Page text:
Gold rebounds on eurozone fears

Prices bounce back somewhat from Wednesday's losses as fears that Ireland could default on its debt send investors looking for safety. But a stronger dollar is tempering the metal's rally.

By TheStreet Staff Nov 11, 2010 11:00AM

thestreetGold © Comstock Images/JupiterimagesBy Alix Steel, TheStreet

 

Updated at 3:44 p.m. ET

 

Gold prices made a modest rebound Thursday as the metal shined as a haven hedge against eurozone debt fears. Those same concerns helped boost the value of the U.S. dollar, though, tempering gold's gains.

 

Gold for December delivery added $4 to settle at $1,403.30 an ounce at the Comex division of the New York Mercantile Exchange. Gold Thursday traded as high as $1,417.60 and as low as $1,396.50.

 

The U.S dollar index was adding 0.7% to $78.14 as the euro dipped 0.9% to $1.37 vs. the dollar. The spot gold price was adding $3.80, according to Kitco's gold index.


The eurozone is in trouble again, and investors are turning to gold for the antidote. Ireland is leading the fear charge this time, with the yield on its 10-year note rising to 8.90%. Germany's, by comparison, in the safest European Union economy, has a 2.45% yield.

Investors are unwilling to lend money to Ireland for fear that the country may have to default on its debt, restructure its debt or tap the European Union/International Monetary Fund bailout reserve. There are also fears that new austerity measures, which Ireland needs to pass in early December, might put too much stress on its economy.

 

The spotlight on Ireland also spilled over to Greece, Spain and Portugal. Greece can barely tap international debt markets and is struggling to meet its deficit-reduction targets because of weak revenue. Massive unemployment has offset higher taxes and is preventing the government from making enough money.

 

The yields on the 10-year bond for Spain and Portugal were 4.5% and 7.23%, respectively, which puts those counties on the chopping block as well.

 

The eurozone drama was just what gold prices needed to move higher. "Investors will come in and buy physical gold when they get concerned (about defaults) or moving in the direction of defaulting on debt," says Nicholas Brooks, the head of research and investment strategy for ETF Securities.

 

Brooks brushes off steep corrections and thinks prices will keep moving higher. "Many investors have not actually participated in this rally . . . and have actually been waiting for a long time now for the big corrections so they can get in. . . . (So) any correction will be relatively short-lived."

 

Wednesday's correction fit the bill. The gold price on the Comex took a double-digit hit Wednesday as traders digested new margin requirements for silver, namely how much money they have to deposit upfront to buy a silver contract.

 

Gold was clawing its way to new record highs Thursday as investors turned to the hard asset at "discount prices" instead of paper currencies. The U.S. dollar was rallying on euro weakness, but it wasn't enough to snuff out a gold rally.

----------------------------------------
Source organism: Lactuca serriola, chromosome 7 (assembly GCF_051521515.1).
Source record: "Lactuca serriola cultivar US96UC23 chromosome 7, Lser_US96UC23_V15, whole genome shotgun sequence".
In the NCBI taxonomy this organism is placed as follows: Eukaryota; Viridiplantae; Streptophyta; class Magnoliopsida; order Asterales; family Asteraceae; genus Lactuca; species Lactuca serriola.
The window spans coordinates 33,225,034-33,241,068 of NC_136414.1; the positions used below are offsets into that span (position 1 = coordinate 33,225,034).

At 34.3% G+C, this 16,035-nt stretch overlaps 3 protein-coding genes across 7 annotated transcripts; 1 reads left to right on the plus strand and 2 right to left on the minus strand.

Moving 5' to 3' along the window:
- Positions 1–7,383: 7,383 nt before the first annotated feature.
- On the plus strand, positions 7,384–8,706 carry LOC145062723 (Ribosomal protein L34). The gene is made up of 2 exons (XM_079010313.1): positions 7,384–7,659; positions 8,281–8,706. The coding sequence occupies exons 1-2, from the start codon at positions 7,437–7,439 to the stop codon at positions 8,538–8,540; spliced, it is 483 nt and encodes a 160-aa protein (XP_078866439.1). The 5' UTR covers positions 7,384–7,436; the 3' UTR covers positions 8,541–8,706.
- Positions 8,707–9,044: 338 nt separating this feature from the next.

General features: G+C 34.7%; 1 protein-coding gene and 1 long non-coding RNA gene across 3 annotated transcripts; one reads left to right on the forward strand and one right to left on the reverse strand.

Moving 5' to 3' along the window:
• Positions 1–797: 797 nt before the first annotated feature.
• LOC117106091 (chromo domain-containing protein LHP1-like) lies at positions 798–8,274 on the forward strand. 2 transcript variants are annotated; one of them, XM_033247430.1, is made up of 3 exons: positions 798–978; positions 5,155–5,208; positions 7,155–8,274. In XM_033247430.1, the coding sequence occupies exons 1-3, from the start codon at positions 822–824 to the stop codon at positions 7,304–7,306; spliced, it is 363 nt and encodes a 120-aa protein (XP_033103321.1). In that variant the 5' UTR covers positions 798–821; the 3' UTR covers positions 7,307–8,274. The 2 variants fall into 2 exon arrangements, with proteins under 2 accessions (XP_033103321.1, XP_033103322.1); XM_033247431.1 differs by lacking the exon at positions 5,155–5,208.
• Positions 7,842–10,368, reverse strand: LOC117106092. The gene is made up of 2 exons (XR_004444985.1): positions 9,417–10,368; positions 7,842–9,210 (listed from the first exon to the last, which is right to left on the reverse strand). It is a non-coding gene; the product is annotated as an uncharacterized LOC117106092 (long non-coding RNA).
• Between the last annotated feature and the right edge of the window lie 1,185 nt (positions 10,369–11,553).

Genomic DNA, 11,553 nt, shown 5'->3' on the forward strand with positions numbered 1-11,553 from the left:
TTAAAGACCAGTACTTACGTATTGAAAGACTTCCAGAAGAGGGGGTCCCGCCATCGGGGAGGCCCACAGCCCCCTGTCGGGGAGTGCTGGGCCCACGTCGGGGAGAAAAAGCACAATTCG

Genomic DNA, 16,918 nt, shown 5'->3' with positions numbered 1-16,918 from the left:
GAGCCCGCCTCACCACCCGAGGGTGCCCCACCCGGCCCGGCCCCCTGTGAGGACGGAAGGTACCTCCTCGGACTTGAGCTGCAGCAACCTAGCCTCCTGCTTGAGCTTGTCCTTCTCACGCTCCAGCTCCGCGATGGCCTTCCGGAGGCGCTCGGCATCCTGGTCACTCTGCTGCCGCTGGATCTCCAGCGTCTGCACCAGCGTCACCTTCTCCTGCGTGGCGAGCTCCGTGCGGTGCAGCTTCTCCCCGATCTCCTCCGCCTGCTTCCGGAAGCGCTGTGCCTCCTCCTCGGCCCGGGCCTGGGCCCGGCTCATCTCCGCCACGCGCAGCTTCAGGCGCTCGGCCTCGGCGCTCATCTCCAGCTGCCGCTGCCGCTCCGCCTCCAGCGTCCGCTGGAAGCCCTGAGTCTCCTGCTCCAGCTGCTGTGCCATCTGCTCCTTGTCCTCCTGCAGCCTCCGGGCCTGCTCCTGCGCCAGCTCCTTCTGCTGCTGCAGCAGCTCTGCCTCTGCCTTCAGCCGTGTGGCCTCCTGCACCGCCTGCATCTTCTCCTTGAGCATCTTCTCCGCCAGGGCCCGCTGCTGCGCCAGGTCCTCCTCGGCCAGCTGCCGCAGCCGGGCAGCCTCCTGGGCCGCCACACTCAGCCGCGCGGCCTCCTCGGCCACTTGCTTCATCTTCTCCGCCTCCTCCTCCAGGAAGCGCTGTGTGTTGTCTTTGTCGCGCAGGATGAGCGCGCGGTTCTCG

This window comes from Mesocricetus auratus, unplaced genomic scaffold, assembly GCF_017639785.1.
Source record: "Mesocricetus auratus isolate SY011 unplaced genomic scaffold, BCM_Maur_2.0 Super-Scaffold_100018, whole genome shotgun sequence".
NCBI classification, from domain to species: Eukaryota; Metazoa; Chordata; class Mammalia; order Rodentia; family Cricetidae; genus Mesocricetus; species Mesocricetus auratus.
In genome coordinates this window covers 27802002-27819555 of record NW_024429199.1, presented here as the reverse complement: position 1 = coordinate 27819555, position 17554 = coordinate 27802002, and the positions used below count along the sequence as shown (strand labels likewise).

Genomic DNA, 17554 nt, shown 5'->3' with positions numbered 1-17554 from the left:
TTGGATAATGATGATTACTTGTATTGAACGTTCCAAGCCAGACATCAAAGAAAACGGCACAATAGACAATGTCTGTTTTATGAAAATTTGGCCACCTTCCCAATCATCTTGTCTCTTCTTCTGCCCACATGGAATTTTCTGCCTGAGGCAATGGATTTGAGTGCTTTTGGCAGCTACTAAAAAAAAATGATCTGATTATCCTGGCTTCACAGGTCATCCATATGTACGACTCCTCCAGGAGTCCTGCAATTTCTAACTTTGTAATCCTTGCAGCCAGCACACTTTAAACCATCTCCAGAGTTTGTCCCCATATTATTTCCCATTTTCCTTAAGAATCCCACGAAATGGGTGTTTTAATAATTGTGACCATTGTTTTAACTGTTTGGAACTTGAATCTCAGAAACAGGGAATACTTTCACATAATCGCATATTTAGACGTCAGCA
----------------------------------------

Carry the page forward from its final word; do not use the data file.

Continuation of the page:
The currency debate at the G-20 meeting in South Korea so far has not yielded any big surprises. All the countries agree on promoting global growth but not on specifics of any exchange rate currency regulation. Brooks says that the outcome doesn't matter but that any currency debate is good for gold.

 

Despite all the recent gold hype, the physically backed gold exchange-traded fund SPDR Gold Shares (GLD) has shed only 2.43 tons since Monday. Investors don't seem to be committing new money to the ETF but aren't selling their long positions either.

 

Gold was also getting a boost Thursday on a disappointing revenue outlook from Cisco (CSCO) which spooked investors out of stocks and into the precious metal.

 

A higher-than-expected inflation reading out of China was also helping metal prices. The core consumer price index for October was 4.4%, compared with the anticipated 4%. China has taken steps recently to cool inflation expectations by increasing the amount of money banks must hold in their reserves, but with minimal results. Investors like gold during times of inflation as a more stable form of money.

 

Silver prices also recovered some of Wednesday’s large losses, adding 54 cents to settle at $27.41, while copper gained 5 cents to close at $4.03.

 

Gold mining stocks, a risky but sometimes profitable way to buy gold, were mixed Thursday.

 

Barrick Gold (ABX) was down 0.4% to $51.60, while Newmont Mining (NEM) was adding 0.6% at $62.69. Randgold Resources (GOLD) was gaining 0.8% to $100.19, and AngloGold Ashanti (AU) was falling 1.2% to $50.58.

 

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3Comments
Nov 11, 2010 4:48PM
avatar
This feels like the first time that gold and  silver have de-coupled from the stock market based on the dollar valuation  both up and down. I think this bodes very well for gold. And maybe not so well for the DOW.
Nov 11, 2010 1:55PM
avatar

Gold up,
Stocks Down,

 

Obviously people trust a peice of shiny yellow metal that can't think and is only good for jewelry, more than they trust the ivy league educated people on Wall St.

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